Assessing Risk to Offshore Wind Turbines using Large Eddy Simulations

European-American Collaboration in Wind Energy Seminar Series

Offshore Wind Turbines Farm at Sunset
Seminar - European-American Collaboration in Wind Energy
Sep. 13, 2023

8:00 – 9:00 am MDT

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Julie Lundquist

University of Colorado Boulder

This seminar series was designed to foster deeper collaborations between wind energy researchers in Europe and America. Part of the initiative is to host a monthly seminar series for the community of researchers, students, teachers, and practitioners in the field. These seminars will typically occur the second Wednesday of each month at 1600 CET/0800 MDT/1400 UTC.

We are pleased to announce the first seminar to be given by Julie Lundquist of the University of Colorado Boulder on Assessing risk to offshore wind turbines using large-eddy simulations.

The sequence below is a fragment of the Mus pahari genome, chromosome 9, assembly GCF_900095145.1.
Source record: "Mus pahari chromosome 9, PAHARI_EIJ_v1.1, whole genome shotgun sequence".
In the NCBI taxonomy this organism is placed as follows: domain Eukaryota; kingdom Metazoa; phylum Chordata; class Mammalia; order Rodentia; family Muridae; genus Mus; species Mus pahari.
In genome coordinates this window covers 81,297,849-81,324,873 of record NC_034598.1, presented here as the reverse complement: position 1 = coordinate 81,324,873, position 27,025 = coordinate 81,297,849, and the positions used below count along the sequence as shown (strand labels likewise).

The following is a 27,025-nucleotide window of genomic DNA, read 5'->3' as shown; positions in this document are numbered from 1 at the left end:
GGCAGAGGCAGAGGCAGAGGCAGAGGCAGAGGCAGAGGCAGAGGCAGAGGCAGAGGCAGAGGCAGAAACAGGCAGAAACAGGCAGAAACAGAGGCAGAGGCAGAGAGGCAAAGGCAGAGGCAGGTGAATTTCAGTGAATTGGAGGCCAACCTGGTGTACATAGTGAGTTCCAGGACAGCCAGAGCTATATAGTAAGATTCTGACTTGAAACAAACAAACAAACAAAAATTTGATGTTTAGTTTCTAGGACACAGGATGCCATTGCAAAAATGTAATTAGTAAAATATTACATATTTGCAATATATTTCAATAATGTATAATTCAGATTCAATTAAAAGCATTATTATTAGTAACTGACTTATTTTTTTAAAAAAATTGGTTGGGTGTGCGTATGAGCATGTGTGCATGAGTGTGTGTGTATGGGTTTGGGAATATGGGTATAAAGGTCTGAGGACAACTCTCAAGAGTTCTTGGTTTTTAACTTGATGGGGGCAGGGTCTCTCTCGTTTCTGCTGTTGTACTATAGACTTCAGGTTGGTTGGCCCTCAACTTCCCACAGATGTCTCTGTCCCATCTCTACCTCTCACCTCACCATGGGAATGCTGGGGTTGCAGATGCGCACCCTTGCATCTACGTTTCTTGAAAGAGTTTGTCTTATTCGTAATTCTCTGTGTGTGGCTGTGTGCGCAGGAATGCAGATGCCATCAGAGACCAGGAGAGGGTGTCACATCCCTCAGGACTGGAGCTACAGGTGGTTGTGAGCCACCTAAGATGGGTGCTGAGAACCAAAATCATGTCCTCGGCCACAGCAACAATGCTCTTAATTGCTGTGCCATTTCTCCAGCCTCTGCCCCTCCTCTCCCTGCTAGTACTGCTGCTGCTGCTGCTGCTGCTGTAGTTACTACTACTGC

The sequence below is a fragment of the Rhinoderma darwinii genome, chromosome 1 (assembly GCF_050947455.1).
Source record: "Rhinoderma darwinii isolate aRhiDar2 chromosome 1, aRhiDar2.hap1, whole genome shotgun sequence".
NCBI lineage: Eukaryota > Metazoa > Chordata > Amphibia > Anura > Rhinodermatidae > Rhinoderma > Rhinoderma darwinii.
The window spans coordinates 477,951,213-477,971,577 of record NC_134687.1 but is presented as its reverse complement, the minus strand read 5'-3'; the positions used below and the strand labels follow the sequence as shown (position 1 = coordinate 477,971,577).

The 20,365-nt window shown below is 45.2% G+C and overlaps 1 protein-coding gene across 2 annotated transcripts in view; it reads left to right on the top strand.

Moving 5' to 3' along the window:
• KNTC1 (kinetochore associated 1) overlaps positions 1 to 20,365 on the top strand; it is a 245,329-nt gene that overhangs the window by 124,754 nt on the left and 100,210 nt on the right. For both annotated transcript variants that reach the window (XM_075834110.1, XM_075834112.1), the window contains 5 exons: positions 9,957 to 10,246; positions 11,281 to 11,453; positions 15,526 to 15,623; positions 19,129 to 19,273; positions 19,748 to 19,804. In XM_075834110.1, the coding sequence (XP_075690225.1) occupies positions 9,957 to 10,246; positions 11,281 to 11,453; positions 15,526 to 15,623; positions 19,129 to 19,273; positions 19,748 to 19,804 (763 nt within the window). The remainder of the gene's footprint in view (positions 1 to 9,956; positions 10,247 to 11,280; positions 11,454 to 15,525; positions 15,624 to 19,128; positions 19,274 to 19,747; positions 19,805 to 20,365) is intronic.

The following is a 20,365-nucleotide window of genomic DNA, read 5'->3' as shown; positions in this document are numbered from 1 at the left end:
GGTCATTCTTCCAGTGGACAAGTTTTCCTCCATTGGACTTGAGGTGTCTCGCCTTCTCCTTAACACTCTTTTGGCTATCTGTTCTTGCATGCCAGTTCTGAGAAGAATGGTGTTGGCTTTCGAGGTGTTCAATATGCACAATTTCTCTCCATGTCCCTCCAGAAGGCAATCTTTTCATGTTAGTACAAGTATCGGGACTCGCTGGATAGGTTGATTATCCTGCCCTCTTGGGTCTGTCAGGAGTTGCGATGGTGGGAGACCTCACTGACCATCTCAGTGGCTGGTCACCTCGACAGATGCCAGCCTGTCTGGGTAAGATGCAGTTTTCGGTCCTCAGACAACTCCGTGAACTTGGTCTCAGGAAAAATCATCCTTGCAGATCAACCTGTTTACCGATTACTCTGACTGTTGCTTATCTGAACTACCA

Offshore wind energy deployment is expected to increase in future years to come, with proposed wind farm sites located in regions with high risk for tropical cyclones. However, the wind turbine design criteria outlined by the International Electrotechnical Commission for extreme events may not account for wind field characteristics unique to tropical cyclones. With few observations available within tropical cyclones at wind turbine altitudes, numerical simulations can provide some insight into the atmospheric boundary layer within these storms. To evaluate if current design standards capture the extreme conditions of these storms, we perform idealized large-eddy simulations of five tropical cyclones (two Category 1, two Category 2 (Cat-2), and one Category 3 (Cat-3) storms) using the Weather Research and Forecasting model (WRF-LES). This presentation will summarize how wind conditions near the eyewall of Cat-1, Cat-2, and Cat-3 storms can exceed current design standards for offshore wind turbines, specifically addressing wind speeds and wind speed shear. Further, wind direction veer is not currently addressed in the standards, although these simulations show large values of veer, which can amplify loads in wind turbines. The existence of hurricane wind field characteristics that are not represented in design standards does not imply that damage or failure will certainly occur. Engineering safety factors incorporated in the design of the turbine's blades and structural components may prevent damage from occurring.

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